- “Is this a revolt?” asked Louis XVI to the Duque of Rochefoucauld, to which he replied:
- “No Sire, this is a revolution.”
One of King Louis XVI’s most trusted counsellor pronounced those ominous words on July 12, 1789. Two days later, the royal fortress of Bastille — a symbol of despotism — was attacked.
The tide of patriotic fervour led to the Declaration of the Rights of Man and of the Citizen. “Men are born free and remain free and equal in rights.” Nations around the world modelled their bill of rights after this now universal sentence. No wonder France’s national holiday, le quatorze juillet*, is world famous.
Every year, since 1880*, Bastille Day’s notoriety is matched by festivities and pomp honouring the republic to the rhythm of the national anthem La Marseillaise.
In Paris, celebrations start with Alpha Jets of La Patrouille de France (a division of France’s air force) in the morning. The powerful steel engines thunder past the capital trailing smoke in red, white, and blue of the national flag. The traditional military parade begins at 11 a. m. Some 4,000 soldiers, police officers, fire-fighters, including cadets of military academies begin rolling down Paris’ famed Champs-Elysées Avenue, as the flanked crowd cheers on.
The 14 juillet military parade is the oldest and arguably the largest in Europe: regiments in tight formation, the Garde Républicaine riding horses, traditional uniforms. The parade moves on close-order drills from place de l’Etoile to place de la Concorde.
In the afternoon, Paris comes alive as the city prepares for the fire department balls commonly held in almost every neighbourhood.
The high point of the festivities: the free concert on the Champs-de-Mars followed by the fireworks display at the Eiffel Tower. Beginning at sunset, 250 musicians of the National Orchestra of France and of the Radio France Choir serenade the sparkling Iron Lady with Mozart, Verdi, and Berlioz, and Wagner. Then, 500, 000 spectators watch in awe as fireworks transform the skyline into a kaleidoscope of colour for thirty-five minute.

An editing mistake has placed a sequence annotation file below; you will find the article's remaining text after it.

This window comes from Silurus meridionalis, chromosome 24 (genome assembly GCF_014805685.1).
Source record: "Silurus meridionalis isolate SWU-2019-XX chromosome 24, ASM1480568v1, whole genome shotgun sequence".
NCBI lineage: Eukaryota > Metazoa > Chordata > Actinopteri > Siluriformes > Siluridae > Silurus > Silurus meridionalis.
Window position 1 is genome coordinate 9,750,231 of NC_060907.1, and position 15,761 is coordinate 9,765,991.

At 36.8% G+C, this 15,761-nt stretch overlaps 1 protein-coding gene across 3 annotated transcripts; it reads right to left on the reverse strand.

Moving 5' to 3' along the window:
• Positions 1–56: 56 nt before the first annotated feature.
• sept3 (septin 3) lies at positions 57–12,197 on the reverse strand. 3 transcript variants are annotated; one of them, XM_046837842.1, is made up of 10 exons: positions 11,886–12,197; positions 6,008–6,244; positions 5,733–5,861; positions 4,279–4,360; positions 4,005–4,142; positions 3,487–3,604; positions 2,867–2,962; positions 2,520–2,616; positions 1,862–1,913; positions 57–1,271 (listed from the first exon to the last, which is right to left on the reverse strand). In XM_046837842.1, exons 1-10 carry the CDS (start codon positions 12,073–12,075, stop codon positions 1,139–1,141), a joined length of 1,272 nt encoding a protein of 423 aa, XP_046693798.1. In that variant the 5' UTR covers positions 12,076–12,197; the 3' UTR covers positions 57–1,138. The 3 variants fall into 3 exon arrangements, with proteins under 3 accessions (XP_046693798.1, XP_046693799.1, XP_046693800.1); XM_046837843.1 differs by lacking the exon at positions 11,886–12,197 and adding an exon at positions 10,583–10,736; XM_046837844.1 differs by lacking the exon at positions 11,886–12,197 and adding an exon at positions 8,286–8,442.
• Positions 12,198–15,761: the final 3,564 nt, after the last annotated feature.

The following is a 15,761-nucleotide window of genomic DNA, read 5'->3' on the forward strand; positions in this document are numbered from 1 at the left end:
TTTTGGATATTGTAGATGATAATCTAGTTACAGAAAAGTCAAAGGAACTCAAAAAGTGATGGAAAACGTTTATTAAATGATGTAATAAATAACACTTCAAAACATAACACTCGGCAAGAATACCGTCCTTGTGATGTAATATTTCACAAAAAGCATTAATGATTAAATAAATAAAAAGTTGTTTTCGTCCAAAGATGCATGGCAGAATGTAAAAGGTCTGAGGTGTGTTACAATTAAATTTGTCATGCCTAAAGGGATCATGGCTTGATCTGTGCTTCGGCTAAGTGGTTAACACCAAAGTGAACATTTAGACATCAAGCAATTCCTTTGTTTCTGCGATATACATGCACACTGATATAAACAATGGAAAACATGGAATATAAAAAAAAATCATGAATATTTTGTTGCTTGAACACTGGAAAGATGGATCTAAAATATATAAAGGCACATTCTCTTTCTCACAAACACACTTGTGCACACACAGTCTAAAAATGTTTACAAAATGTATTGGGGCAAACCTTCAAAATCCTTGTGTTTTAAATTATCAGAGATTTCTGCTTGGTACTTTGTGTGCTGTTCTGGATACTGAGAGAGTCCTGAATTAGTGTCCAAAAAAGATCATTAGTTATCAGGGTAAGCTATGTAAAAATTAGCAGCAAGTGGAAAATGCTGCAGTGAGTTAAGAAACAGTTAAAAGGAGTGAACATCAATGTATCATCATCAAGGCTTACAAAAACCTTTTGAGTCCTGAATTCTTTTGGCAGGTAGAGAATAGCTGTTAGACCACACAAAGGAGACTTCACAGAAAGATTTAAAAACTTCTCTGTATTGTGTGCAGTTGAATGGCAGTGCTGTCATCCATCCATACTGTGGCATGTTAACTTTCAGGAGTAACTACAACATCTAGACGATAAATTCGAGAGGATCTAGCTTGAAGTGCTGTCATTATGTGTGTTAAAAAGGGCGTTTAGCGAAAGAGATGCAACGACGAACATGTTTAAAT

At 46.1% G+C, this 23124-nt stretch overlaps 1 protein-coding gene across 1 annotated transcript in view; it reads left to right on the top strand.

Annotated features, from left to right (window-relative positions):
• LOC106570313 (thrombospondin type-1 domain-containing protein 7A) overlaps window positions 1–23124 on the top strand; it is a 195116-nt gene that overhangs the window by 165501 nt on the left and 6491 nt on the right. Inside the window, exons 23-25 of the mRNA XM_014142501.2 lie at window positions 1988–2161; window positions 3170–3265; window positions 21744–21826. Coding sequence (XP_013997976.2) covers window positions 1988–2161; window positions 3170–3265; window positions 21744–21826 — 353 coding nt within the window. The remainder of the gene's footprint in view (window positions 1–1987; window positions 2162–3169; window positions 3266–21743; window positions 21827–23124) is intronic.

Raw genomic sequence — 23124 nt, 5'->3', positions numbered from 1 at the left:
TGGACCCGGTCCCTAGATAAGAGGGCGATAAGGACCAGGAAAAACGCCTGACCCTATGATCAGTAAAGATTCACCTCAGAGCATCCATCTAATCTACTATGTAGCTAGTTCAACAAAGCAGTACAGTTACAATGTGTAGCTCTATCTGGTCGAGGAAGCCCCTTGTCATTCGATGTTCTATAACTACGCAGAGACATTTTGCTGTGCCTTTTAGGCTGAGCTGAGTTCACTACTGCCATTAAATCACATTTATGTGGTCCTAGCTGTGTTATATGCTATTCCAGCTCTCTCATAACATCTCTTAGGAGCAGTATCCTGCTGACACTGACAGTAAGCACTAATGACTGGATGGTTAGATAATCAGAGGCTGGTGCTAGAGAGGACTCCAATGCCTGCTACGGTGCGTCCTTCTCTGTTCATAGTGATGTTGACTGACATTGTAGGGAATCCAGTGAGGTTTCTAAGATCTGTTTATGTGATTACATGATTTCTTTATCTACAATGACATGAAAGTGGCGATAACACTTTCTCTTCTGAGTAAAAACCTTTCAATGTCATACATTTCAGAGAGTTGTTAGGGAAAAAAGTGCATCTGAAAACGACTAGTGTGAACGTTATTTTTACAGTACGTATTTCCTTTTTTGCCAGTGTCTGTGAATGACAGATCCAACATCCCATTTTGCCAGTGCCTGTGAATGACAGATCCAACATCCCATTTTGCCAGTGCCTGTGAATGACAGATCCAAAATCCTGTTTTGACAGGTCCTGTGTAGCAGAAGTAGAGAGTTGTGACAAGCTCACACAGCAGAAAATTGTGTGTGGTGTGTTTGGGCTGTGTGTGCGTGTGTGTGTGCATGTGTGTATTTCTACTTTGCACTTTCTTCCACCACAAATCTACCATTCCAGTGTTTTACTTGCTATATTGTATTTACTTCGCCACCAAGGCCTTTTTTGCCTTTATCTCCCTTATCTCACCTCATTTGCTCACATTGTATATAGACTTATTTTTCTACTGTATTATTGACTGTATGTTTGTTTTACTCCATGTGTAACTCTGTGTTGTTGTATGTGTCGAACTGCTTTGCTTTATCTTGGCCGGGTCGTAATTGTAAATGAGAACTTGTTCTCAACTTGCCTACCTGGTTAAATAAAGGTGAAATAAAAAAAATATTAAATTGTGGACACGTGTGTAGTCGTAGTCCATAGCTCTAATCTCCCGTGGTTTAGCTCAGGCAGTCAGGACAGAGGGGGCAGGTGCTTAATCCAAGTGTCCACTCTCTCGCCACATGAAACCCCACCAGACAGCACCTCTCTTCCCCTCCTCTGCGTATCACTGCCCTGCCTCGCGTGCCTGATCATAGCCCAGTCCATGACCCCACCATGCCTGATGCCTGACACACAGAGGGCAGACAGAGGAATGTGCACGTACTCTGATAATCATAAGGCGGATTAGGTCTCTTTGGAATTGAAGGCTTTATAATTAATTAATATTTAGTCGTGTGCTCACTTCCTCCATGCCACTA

Paris is not the only city to observe le 14 juillet. From big cities to small villages, festivities across the lands are marked by sports, cultural events, and gastronomy.
Some hold picnics and music, or a bal musette (French dance accompanied by an accordion band) and of course firework shows. Others commemorate on the side of the road, cheering and waving flags for the French contenders of the Tour de France. What an honour to win one of the Grande Boucle stages on July 14!
Across the country, people of all ages come together to celebrate, and simply enjoy the public holiday.
*In France, the national holiday is referred to as le 14 juillet or le quatorze juillet (July 14).
*In 1790, the public event was originally called “Fête de la Fédération.” Le quatorze juillet celebrations became less popular under Napoleon. It was only in 1880 that July 14 was adopted as a national holiday and celebrated every year— with the exception of the two world wars.